The purchasing power of money gradually declined for several centuries after the discovery of America, falling no less than three and a half-fold, in consequence of the increased supply of the precious metals lowering their exchange value, and unparalleled progress was the result. From 1810 to 1830, on the contrary, the production of the mines decreased considerably and prices steadily fell simultaneously, as was proved by Mr. Tooke and Professor Jevons, and the subsequent increase in their production up to 1848 was quite insufficient to keep pace with the ever growing demand, and the consequence was that deplorable stagnation of industry which characterised the second quarter of this century, and the world-wide suffering of that gloomy epoch so graphically recorded by Sismondi, Martineau, and others, is certainly one of the darkest pages of history.

Between 1848 and 1870, however, the rich treasures discovered in various parts of the globe nearly doubled the annual supply of gold and silver, and prices during that period rose from 18 to 20 per cent., so stimulating industry and commerce that the whole civilised world progressed by leaps and bounds—industrial marvels springing up on all sides a? if beneath an enchanter's wand. But from 1873 to the present day the supply of gold has been steadily decreasing, while at the same time many civilised nations have blindly followed the example set by England since 1816, and adopted a gold standard and almost discontinued the coinage of silver.

Thus while the annual production of gold is steadily declining, the whole burden of the currency has been suddenly thrown upon that one metal, instead of being, as previously, borne by two In this manner, during the last ten or twelve years, the supply of the standard of value has been wantonly reduced by bungling statesmen from 40 to 18 millions sterling, a fact which, in spite of Mr. Mulhall's extraordinary assertion to the contrary, all intelligent men must at once perceive is alone quite sufficient to account for the steady and persistent rise in the value of gold, or, as we commonly say, fall in general prices now going on.

When it was first proposed to institute a general crusade against silver, the disastrous effect that such a wholesale change would have upon industry was pointed out by the Economist, Laveleye, Seyd, Bagehot, and other authorities too numerous to mention. Disraeli said, "I attribute the monetary disturbance that has occurred, and is now to a certain degree acting very injuriously to trade, to the great changes which the Governments of Europe are making in reference to their standard of value. . . . It is quite evident that we must prepare for great convulsions in the money market not occasioned by speculation or any old cause, but by a new cause with which we are not sufficiently acquainted." And that able statesman, Mr. Goschen, said in 1878, the "demonetisation of silver would produce a more disastrous crisis than any of those recorded in history."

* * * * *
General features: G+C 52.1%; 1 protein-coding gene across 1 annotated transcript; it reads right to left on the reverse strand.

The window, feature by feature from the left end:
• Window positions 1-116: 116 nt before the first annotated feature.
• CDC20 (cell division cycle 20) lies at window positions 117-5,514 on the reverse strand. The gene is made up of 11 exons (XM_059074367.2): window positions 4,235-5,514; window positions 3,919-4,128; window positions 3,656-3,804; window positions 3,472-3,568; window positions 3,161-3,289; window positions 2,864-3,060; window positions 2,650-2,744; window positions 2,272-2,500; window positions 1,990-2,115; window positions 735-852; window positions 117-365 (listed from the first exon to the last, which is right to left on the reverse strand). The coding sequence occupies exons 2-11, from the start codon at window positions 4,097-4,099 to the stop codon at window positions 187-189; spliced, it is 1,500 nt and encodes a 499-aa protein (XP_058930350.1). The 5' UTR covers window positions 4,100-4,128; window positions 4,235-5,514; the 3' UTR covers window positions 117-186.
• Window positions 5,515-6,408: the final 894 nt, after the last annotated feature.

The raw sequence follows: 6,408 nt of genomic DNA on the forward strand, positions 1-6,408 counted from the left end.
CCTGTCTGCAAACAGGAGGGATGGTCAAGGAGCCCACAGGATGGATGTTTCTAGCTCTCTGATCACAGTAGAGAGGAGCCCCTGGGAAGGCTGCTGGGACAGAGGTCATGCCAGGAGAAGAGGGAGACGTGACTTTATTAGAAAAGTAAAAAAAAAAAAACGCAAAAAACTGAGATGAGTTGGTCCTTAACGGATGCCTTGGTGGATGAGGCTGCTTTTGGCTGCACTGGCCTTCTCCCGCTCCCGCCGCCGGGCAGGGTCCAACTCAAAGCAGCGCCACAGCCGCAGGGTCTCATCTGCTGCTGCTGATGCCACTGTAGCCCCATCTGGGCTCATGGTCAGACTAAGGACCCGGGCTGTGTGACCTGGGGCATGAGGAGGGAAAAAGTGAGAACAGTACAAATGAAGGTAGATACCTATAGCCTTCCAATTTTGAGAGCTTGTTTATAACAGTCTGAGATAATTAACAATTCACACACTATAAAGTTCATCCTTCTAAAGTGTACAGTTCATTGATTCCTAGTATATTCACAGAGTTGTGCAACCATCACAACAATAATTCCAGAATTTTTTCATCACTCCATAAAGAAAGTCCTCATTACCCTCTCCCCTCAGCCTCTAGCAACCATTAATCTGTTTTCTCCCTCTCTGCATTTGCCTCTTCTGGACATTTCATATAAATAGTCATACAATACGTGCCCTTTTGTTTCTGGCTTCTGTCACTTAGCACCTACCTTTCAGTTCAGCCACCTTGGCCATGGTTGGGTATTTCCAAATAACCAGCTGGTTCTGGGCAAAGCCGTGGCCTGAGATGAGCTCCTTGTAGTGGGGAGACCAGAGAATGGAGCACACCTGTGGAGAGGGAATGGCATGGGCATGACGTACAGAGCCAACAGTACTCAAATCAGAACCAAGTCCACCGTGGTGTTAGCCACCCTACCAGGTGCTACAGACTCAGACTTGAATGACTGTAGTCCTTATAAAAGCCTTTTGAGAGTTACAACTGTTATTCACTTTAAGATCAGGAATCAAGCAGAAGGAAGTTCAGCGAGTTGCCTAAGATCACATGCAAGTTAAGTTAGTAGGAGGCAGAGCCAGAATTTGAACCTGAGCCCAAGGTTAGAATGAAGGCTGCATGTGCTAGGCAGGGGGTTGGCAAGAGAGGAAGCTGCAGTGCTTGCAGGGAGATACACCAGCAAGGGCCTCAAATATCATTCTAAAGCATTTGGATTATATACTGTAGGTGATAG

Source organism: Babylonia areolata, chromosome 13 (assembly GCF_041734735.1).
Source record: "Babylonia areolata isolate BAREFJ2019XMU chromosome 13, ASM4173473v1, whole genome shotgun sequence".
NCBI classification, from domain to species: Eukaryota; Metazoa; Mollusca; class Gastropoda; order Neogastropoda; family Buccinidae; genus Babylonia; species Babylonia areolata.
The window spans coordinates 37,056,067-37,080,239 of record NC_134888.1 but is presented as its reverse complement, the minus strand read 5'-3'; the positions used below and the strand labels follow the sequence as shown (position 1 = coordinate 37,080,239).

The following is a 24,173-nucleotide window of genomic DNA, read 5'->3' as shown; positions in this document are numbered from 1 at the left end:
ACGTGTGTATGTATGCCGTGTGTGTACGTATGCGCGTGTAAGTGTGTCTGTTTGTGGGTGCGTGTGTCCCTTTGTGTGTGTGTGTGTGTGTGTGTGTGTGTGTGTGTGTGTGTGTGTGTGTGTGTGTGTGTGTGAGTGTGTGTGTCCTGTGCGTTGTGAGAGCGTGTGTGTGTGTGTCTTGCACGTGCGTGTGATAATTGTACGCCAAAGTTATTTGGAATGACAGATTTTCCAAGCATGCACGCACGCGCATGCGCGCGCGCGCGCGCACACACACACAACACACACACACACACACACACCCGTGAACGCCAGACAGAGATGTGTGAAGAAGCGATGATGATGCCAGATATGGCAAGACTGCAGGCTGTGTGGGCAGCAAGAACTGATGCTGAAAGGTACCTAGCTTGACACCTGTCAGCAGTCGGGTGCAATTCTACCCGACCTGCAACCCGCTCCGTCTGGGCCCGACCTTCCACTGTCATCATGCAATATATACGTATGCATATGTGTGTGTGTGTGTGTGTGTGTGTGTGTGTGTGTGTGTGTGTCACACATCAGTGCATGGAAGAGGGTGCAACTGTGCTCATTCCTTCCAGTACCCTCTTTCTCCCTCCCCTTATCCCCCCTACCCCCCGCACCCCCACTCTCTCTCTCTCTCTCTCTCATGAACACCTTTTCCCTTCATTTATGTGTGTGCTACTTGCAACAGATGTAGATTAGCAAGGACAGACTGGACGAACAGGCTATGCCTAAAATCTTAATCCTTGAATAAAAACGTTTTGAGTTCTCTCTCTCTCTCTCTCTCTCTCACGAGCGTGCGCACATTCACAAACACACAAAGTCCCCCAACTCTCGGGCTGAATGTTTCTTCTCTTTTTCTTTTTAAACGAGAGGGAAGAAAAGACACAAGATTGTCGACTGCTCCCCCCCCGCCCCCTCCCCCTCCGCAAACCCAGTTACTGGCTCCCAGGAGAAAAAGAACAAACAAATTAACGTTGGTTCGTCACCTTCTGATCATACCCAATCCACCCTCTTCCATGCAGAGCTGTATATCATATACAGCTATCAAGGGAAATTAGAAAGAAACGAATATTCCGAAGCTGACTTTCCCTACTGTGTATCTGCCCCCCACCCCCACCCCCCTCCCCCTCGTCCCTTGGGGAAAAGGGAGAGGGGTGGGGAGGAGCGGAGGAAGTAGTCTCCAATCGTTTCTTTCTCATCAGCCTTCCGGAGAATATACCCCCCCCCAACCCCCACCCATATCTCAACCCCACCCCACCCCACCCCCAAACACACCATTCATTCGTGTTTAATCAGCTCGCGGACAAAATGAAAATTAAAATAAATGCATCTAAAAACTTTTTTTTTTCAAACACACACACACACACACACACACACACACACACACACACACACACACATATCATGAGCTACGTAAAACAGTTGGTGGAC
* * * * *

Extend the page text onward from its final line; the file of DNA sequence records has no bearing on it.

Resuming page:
Both high financial authorities and practical business men are now rapidly realising the palpable fact that the present depression is mainly the result of the appreciation of gold; and a very powerful and influential organisation has suddenly and simultaneously sprung into vigorous life in Great Britain, Germany, and the United States, advocating bi-metallism or demanding some other immediate remedy for that deplorable modern blunder, the demonetisation of silver, which has so speedily entailed incalculable misery upon every nation that has been a party to it.

Eminent British statesmen are already calling upon the electors to investigate this momentous problem. Lord Churchill, late Secretary of State for India, and now Chancellor of the Exchequer, said in one of his recent public addresses, "It will be for you in Lancashire to turn your attention to the dark and apparently unfathomable question of the relative value of silver and gold, and endeavour to ascertain, by your ingenuity page 5 and by your experience, whether some policy in the nature of fixing permanently the relative value of these two metals may not possibly bring, not only security to Indian finances, but prove a real remedy for the decay in trade and be the means of reviving British commerce and enterprise."

At the annual meeting of the Institute of Bankers held in London on the 19th of May last, as reported in the London Times, no less an authority than Mr. Giffen, alluding in a paper, which he read upon "Bi-metallism," to the evils that have already resulted from the late proscription of silver, said, 44 The primary offender in the matter was perhaps Germany, which made a mistake, I believe, in substituting gold tor silver as the standard money of the country. . . . More recently a great deal of evil has been caused by the unfortunate legislation of the United States. No doubt the pressure upon gold would have been more severe than it has been, if the United States had not passed the 4 Bland Coinage Law '(an Act providing that £5,000,000 worth of silver dollars may still be coined annually). To home extent Italy has also been an offender in this matter; the resumption of specie payments in that country upon a gold basis being entirely a work of superfluity, the resumption on a silver basis would have been preferable."

Another member of the Institute remarked, that "what bi-metallists wanted was to preserve the world from the dire calamity that would happen if the silver question were not dealt with." A third said, that "if nothing were done with the silver question, prices would fall to one-half what they were now. He believed that if silver were monetised over a wide area of the world to the old ratio there would be, not a fall, but a rise in prices all over Europe of 10 to 20 per cent."